Though I didn’t come right back to Miami, I gradually made my way back to the city that has, over the past 10 years, become my home. I’ve spent the last 10 months in town and everyday I feel stronger about the idea of making a life here. I’m proud of how this city has grown, and when I think about a place where my contributions will make an impact, I think about Miami. I know that both Andres and I have a chance to grow here, if only he could come.
We want to make a life together and contribute to a place we can both call “home.” I want Andres to finally come to the big family Thanksgiving and to know the people that I work with. I want him to meet my grandmother and to see for himself just how much like my mother I really am. For all the time that I have spent in Colombia, Andres has never seen a single place where I’ve lived in the U.S. A marriage that only knows half of the lives involved is not a whole marriage.
Since the visa waiver was denied, we have been waiting for the year 2018. That’s the year that Andres’ ban will be lifted, and he can reapply for a visa to the United States. Every New Year, I am thankful that we are a little bit closer. There are moments when I imagine that he is going to walk through the door and in that instant, I begin to count down how many more days, months, and years until it could actually happen. We both wonder if we can realistically hold on until then, but we also believe that in order to be our best for one another, we must be our best selves individually. Do we go somewhere else when my career is growing here? Why do I have to choose between my husband and my country? Why does someone who is so good seem to have no chance because of where he was born? Why does it feel like I am leaving him behind? Andres makes me feel that I can be the best me, but he can’t be with me. I’m left with loads of questions, and I never seem to find the answers.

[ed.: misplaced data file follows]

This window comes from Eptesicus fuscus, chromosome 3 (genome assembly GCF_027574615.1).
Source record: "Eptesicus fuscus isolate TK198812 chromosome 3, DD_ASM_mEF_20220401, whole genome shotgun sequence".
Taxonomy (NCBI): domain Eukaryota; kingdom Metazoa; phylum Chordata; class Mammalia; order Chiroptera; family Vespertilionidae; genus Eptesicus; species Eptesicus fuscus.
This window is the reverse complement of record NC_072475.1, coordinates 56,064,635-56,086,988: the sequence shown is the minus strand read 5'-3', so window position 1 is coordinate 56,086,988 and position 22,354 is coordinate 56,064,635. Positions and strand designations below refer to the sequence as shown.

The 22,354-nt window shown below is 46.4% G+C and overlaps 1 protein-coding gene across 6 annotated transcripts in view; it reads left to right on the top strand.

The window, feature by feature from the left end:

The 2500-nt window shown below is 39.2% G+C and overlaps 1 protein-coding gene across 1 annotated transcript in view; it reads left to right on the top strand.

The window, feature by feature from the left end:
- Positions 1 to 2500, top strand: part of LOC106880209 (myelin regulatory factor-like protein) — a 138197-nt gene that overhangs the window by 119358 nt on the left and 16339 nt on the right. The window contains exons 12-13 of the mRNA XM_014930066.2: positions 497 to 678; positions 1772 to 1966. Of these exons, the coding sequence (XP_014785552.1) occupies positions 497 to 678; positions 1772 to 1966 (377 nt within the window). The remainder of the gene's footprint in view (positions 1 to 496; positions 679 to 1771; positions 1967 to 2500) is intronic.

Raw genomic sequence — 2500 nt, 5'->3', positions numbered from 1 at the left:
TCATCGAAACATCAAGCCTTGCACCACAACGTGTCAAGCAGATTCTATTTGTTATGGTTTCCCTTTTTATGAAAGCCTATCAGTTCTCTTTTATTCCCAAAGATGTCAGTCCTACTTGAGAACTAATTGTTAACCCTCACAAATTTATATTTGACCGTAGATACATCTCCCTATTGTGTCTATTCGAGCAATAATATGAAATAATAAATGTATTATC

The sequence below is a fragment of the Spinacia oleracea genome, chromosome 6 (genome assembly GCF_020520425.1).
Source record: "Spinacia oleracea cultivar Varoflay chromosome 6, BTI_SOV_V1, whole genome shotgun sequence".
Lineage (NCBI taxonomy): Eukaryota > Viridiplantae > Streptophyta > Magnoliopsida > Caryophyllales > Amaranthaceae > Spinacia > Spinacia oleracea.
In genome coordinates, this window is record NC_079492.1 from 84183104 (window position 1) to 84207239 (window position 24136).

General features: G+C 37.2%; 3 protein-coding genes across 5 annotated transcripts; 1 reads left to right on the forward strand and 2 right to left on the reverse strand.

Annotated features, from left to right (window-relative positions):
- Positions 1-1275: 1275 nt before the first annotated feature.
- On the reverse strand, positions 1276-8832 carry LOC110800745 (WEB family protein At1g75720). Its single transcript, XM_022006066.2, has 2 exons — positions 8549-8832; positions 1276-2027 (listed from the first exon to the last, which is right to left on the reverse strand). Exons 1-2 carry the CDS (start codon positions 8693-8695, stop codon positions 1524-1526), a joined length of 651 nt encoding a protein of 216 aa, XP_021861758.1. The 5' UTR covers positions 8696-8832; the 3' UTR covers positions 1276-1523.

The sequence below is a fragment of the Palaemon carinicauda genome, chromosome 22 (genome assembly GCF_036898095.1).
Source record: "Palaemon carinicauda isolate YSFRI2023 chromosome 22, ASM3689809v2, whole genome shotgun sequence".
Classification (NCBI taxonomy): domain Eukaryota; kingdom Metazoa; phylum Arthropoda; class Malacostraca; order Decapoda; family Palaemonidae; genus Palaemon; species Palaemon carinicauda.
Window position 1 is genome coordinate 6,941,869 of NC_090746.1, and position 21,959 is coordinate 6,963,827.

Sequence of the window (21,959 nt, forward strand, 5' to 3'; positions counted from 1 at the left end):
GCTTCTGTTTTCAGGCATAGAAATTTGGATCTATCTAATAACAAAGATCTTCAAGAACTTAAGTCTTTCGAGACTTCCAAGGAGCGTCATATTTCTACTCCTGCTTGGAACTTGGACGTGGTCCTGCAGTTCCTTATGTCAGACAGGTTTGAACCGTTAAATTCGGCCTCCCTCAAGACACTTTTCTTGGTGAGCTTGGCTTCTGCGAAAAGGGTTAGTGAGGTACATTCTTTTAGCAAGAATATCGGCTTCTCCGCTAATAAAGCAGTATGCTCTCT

Through this experience, I have been humbled. Not everyone gets what he or she wants, but this lesson in patience is probably a lesson that I needed. I could never have imagined that government policy would dictate my love life, but what I’ve learned is that the immigration process is not simple. It is not always a fair process, because not all people have access to the same rights. I’ve learned that immigration has a variety of faces and stories. The emotional toll that migration takes on a person, a family, and a community are immense. There should be some sort of honor for strength given to the people who persevere through the moments of loneliness, culture shock, alienation, and change that stem from being an immigrant. I tried and failed. Andres would give anything to have another chance. One day he will, and I will be waiting to welcome him. We have to take a stand, because immigration policy can’t dictate whom we love.
First-Person is a series of essays by Miamians about their unique and personal experiences of politics and culture. If you would like to contribute to First-Person, please tell us about your experience at [email protected].